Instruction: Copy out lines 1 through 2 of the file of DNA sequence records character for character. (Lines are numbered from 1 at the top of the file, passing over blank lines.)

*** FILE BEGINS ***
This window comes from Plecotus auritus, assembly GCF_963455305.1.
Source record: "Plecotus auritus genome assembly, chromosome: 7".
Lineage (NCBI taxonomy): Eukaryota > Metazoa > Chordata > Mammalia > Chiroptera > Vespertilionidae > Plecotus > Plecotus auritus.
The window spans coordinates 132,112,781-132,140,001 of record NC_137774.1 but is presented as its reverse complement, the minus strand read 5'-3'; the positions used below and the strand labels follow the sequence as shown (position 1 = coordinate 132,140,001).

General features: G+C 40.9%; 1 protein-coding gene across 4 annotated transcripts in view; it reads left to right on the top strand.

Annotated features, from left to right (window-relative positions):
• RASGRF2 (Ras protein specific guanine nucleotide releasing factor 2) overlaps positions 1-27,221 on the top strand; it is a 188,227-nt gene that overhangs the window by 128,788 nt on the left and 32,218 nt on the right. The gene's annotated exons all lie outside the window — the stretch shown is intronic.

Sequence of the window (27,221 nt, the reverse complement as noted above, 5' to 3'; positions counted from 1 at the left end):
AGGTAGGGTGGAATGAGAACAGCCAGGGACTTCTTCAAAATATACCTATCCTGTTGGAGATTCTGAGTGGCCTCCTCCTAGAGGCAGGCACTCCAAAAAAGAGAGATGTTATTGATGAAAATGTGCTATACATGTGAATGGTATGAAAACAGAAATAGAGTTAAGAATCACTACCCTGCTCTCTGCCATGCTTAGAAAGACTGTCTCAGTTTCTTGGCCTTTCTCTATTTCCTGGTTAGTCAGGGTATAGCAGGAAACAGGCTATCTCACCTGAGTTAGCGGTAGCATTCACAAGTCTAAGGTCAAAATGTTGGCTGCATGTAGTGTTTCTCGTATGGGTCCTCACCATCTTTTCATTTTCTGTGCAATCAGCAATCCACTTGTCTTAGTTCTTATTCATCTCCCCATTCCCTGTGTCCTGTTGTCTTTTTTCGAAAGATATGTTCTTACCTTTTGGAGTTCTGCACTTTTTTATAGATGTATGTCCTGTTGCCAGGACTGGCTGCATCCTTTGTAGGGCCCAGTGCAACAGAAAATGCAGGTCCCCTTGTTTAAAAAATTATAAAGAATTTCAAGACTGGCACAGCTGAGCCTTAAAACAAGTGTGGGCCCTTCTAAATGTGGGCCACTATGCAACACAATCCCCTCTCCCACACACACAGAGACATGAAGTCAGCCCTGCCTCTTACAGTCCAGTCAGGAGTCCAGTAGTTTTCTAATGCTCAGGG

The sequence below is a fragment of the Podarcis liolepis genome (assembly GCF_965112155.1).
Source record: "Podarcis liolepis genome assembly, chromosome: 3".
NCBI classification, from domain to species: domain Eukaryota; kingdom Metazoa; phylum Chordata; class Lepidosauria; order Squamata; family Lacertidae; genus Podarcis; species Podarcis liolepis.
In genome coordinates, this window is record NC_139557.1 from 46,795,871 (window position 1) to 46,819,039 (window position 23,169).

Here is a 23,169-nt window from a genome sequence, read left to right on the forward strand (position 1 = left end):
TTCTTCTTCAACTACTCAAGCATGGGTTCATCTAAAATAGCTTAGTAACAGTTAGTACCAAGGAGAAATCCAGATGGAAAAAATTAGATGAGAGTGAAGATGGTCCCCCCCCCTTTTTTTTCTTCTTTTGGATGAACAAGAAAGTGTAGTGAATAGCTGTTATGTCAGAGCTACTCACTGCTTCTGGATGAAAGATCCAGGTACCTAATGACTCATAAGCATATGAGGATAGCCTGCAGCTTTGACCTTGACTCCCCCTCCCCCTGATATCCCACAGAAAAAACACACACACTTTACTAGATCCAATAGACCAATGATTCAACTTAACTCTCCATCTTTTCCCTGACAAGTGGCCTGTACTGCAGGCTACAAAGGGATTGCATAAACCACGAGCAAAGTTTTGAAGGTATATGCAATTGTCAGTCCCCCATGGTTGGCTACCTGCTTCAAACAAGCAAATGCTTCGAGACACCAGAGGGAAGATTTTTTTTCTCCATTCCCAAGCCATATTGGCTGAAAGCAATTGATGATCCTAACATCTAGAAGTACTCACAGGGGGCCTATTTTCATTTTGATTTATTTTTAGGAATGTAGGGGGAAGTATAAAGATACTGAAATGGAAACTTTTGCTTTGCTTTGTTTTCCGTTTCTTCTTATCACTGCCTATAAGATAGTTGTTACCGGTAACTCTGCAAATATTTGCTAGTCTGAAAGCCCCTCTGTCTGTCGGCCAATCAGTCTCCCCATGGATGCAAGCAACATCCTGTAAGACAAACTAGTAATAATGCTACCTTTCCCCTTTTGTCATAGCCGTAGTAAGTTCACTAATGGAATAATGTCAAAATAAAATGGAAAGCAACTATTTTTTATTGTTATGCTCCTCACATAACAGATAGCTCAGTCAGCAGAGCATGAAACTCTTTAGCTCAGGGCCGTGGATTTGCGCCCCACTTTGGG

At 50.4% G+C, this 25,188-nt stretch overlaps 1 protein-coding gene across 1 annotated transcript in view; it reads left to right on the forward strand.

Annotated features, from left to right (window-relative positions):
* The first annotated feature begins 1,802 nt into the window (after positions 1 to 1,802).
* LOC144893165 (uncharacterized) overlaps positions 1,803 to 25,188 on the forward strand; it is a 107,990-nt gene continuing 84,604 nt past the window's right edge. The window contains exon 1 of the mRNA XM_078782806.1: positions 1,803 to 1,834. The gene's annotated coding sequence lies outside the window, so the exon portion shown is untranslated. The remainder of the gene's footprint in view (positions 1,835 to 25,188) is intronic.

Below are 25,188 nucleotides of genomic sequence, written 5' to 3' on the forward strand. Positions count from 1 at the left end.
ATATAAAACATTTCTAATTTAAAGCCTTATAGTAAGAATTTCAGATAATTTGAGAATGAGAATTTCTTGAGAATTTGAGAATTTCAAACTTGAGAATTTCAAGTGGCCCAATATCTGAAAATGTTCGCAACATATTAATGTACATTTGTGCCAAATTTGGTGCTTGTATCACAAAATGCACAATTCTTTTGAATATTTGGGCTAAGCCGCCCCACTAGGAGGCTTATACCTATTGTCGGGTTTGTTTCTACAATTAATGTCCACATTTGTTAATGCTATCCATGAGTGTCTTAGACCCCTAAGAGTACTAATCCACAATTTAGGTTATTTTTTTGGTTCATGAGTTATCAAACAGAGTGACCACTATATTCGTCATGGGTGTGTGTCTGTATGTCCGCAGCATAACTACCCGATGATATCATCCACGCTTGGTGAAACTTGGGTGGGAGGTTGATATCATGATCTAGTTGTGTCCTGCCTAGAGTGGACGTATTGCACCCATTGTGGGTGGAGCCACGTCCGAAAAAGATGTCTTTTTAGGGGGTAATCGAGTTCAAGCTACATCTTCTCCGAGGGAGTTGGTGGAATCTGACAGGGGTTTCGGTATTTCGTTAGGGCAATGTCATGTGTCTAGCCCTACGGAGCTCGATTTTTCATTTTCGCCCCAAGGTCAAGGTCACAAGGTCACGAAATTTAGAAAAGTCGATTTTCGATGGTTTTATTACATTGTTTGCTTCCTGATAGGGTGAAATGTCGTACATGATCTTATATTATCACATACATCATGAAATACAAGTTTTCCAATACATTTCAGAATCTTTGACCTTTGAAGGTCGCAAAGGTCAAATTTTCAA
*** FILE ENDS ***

This window comes from Plecotus auritus, assembly GCF_963455305.1.
Source record: "Plecotus auritus genome assembly, chromosome: 7".